Colombia has made impressive progress towards more evidence-driven policy making in education. Flagship initiatives are evaluated and the results inform further policy developments. The country has one of the strongest information systems in Latin America, and continues to invest in improving data collection and management systems. Multiple assessments, including Colombia’s pioneering external assessment in tertiary education, enable the performance of students, staff, educational institutions and the system as whole to be compared. Now the priority should be to help teachers, educational institutions and local authorities to turn this wealth of information into improvements, by using it to inform policy and practice and build societal support for reform.

Using funding instruments to steer reform

Important reforms have been made to enhance the effectiveness of resource allocation and use in Colombia. The introduction of a per-student financing formula has helped to align funding with need, though further improvements are needed to ensure all schools receive the minimum resources required to provide quality learning opportunities. A range of results-based incentive schemes have encouraged local governments, schools and teachers to focus more attention on learning outcomes. To ensure that such measures raise standards for all children, it will be important to take greater account of differing local needs, context and capacity. In the case of tertiary education, a new funding system will be indispensable for the success of the country’s ambitious reform plans. Within the education budget, allocating more resources to the initial educational cycles could improve outcomes, and reduce the inefficiencies that arise from grade repetition and students dropping out. Public education spending has been protected in the current economic slowdown. Meeting Colombia’s ambitious long-term educational goals will require at least maintaining the current levels of public spending and mobilising additional resources.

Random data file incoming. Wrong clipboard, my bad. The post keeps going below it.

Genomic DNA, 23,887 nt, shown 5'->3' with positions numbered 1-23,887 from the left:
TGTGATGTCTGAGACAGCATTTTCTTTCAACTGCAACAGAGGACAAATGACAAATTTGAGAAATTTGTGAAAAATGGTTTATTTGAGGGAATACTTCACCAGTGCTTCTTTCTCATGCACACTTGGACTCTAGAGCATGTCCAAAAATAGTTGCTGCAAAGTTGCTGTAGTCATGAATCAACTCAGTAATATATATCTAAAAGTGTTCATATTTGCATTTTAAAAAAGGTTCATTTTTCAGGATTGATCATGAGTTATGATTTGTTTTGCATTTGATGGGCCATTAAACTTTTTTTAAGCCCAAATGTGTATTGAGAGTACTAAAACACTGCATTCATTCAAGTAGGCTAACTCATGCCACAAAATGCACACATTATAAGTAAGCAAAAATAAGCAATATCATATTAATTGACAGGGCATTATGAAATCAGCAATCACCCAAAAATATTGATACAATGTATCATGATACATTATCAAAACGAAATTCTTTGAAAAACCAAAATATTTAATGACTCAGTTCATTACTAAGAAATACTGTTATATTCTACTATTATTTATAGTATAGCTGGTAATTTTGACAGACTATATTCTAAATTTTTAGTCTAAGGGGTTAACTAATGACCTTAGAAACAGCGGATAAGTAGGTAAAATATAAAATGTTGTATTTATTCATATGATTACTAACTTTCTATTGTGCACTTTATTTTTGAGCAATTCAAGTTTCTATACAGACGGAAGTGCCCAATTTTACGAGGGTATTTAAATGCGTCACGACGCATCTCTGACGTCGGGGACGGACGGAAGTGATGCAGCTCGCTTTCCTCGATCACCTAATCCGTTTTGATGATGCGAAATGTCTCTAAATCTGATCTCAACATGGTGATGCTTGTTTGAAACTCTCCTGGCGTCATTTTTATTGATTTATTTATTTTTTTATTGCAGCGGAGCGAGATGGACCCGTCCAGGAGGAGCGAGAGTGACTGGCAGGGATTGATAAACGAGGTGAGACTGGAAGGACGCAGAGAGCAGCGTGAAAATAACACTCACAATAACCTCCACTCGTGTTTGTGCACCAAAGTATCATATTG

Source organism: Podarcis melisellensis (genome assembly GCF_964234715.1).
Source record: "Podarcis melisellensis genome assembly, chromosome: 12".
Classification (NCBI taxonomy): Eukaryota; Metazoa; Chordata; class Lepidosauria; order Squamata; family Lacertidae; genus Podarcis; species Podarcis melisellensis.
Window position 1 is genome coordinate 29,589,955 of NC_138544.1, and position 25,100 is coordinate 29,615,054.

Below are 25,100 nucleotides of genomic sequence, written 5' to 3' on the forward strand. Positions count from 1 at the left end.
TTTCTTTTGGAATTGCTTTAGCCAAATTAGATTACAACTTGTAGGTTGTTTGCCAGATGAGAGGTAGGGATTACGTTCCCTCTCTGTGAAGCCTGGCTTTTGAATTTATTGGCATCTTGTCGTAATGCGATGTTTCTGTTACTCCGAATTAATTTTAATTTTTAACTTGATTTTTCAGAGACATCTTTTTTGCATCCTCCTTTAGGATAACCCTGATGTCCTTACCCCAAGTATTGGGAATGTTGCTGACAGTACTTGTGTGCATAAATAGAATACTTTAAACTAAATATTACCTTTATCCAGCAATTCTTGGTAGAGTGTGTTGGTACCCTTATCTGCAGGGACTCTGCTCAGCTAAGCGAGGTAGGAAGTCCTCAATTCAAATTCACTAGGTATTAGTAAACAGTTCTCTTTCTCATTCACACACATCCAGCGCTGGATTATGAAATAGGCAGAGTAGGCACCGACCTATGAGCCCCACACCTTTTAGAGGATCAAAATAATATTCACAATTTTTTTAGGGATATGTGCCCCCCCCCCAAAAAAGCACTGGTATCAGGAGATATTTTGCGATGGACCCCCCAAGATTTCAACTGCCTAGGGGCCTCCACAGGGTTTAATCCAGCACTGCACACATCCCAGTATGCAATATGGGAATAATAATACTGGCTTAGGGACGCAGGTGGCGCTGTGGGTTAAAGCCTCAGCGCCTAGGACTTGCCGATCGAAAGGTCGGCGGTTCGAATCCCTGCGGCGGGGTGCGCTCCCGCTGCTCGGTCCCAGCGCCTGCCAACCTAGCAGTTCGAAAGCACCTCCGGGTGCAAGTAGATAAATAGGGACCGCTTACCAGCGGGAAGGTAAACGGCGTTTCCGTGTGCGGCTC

Engaging stakeholders in designing and implementing policy

A major strength of Colombia is the number and variety of actors actively involved in education. However, more could be done to harness this plurality to enrich policies and widen the technical and financial resource base for education. For instance, stronger efforts to connect schools, tertiary institutions and employers at the local level will be essential to ensuring that teaching and curricula foster the skills needed for employment and growth. Encouraging greater parental involvement in and support for education, particularly the non-compulsory years, would strengthen demand for change and help to sustain government reform efforts.